BY BISHOP B. MICHAEL WATSON
As the twelve North Georgia district superintendents and I have met to prepare for this year’s holy responsibility of appointment making, we have spent many days going through every church, every extension ministry, and every clergyperson name by name. We have prayed that the Holy Spirit would guide us and direct us in our sacred task of superintending the ministry of this wonderful annual conference.
After thirty-eight years of ministry, I have observed some very practical realities about effective ministry that I hope every pastor understands. The following thoughts are offered in the hope that they will be helpful to the faithful men and women who have answered God’s call to the unique itinerant ministry of our denomination and who are serving our local congregations.
I’ve learned that effective United Methodist pastors:
• have, and nurture daily, a winsome, joyous, vibrant and authentic personal faith in, and relationship with, Jesus Christ as Savior and Lord;
• sincerely love God and people and clearly demonstrate that love immediately and consistently through Christ-like servanthood;
• show enthusiastic gratitude for the particular appointment being served from the very start;
• remember their sacred covenantal responsibilities to the annual conference through which they have been appointed to serve a particular congregation;
• complain about almost nothing;
• demonstrate the adaptability needed to serve their present appointments;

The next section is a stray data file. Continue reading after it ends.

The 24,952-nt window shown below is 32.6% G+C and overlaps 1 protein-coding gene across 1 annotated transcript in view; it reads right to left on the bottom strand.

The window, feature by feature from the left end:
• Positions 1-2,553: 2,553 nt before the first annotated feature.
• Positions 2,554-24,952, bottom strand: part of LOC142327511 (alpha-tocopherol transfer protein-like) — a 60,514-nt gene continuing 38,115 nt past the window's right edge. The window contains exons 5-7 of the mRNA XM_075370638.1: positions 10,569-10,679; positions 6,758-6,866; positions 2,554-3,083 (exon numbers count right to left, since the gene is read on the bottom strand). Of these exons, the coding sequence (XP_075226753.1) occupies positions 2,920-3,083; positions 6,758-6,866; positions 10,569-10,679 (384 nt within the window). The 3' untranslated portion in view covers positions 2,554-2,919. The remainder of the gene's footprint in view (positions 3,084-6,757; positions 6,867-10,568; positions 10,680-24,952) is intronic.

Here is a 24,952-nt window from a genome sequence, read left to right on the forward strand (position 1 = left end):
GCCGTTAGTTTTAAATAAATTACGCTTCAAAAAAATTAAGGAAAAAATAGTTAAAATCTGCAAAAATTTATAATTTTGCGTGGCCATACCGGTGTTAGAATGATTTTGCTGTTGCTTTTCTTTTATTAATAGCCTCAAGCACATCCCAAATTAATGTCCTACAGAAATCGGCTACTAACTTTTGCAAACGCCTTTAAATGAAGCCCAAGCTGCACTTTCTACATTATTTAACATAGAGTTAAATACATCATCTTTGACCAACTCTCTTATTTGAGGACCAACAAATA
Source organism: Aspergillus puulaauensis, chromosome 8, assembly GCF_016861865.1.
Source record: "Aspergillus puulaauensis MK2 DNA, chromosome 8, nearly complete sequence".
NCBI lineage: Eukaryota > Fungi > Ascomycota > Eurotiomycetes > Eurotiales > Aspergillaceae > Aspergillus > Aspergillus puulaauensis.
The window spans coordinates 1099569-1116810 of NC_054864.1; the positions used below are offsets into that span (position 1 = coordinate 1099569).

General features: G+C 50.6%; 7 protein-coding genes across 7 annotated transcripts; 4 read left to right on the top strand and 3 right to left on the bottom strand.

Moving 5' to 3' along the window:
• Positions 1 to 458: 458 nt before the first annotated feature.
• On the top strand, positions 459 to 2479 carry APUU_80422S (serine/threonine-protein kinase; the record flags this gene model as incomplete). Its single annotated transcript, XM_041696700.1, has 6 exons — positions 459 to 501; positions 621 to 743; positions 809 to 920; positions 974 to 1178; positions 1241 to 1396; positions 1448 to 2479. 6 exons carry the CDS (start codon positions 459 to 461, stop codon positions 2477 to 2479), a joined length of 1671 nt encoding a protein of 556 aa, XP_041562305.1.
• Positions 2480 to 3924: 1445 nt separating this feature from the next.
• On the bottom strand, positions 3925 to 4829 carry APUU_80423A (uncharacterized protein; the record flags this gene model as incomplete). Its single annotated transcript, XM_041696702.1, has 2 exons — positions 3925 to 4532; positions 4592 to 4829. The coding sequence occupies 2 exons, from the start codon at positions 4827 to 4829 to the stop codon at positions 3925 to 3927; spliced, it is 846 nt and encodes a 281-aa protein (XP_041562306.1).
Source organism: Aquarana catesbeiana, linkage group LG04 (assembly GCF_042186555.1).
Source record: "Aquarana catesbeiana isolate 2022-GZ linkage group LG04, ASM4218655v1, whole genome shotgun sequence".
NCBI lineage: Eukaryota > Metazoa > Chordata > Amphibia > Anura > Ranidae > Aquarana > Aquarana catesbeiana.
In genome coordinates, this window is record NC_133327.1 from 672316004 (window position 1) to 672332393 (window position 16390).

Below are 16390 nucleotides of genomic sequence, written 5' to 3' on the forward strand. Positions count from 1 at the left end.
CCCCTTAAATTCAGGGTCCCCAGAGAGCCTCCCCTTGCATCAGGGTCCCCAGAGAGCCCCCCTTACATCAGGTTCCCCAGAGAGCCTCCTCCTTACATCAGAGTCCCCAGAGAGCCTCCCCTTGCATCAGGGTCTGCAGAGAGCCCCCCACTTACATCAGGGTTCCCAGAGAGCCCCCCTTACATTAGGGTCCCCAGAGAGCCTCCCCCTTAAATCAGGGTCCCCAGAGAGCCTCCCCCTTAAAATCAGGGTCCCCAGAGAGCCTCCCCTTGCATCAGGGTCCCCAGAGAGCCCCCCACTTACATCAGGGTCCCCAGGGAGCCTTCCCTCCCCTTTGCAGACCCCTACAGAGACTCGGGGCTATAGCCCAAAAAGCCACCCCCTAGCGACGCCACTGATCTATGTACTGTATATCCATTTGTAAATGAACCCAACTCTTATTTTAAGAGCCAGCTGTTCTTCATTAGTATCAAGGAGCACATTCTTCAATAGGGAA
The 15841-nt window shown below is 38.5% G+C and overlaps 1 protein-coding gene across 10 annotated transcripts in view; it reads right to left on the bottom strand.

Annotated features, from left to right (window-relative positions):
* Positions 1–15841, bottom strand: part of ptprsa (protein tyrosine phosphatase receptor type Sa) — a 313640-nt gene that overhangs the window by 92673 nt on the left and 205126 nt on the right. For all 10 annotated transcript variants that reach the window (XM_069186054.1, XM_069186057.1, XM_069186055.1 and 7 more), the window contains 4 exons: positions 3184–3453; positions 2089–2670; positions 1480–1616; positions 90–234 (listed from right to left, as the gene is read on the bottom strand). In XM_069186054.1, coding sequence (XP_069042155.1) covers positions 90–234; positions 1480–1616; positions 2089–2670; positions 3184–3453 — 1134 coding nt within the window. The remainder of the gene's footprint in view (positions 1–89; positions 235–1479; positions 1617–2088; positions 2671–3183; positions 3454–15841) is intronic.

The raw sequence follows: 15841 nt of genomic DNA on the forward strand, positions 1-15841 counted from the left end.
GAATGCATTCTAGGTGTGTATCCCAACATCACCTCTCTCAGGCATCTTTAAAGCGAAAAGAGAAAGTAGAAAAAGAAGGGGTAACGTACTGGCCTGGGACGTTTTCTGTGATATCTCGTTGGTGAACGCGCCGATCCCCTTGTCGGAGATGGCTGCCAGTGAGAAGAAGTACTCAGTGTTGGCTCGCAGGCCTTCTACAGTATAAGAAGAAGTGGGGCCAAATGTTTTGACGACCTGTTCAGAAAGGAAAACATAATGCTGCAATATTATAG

• are self-starters who serve with high energy;
• prepare well, and then deliver well, meaningful and inspiring sermons;
• serve with absolute integrity while maintaining the highest standards of holy living;
• encourage and practice legal and ethical financial disciplines personally and in the church;
• creatively mentor laity for mission and ministry;
• teach and model generosity by practicing tithing as God’s minimum standard of giving;
• uphold the primacy and authority of scripture and value Christian tradition, reason, and experience;
• physically move into the church community and also live in the church parsonage where one is provided;
• quickly visit, care for, and genuinely respect long-time members while reaching out to new people and leading in making disciples of Jesus Christ;
• do not change worship, or other traditions, before establishing loving trust with that congregation;
• do not hire family members, or put them in high profile leadership positions;
• realize that an autocratic, or military, leadership style of administration is often ultimately fatal for the pastor’s ministry;
• and are completely faithful to The Book of Discipline of The United Methodist Church.
Like you, I want every appointment to be blessed by God so that every congregation and ministry setting will flourish and every clergyperson will be effective in his or her ministry. The North Georgia Cabinet and I most sincerely ask you to join us in prayer that this may be so. Dear God, let it be!
This article recently ran in the April 16th edition of the North Georgia Advocate. For more information about the North Georgia Advocate, or to subscribe, please visit www.ngumc.org/advocate or call 678.533.1376.